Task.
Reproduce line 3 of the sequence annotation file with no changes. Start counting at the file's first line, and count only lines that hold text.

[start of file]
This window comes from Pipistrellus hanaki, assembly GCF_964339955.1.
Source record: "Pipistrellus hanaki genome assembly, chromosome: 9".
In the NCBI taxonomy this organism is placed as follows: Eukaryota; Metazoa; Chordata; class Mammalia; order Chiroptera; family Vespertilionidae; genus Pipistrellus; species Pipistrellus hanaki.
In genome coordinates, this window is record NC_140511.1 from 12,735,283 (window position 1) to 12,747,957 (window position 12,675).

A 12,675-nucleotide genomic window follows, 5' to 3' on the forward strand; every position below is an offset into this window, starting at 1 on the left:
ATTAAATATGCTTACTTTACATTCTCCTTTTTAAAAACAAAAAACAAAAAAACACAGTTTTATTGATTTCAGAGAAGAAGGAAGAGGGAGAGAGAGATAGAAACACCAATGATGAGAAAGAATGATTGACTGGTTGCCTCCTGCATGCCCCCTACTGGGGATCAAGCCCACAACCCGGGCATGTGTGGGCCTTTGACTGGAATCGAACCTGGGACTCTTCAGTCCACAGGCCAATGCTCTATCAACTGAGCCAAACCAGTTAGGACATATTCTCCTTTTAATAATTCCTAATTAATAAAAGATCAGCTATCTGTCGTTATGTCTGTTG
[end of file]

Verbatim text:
In the NCBI taxonomy this organism is placed as follows: Eukaryota; Metazoa; Chordata; class Mammalia; order Chiroptera; family Vespertilionidae; genus Pipistrellus; species Pipistrellus hanaki.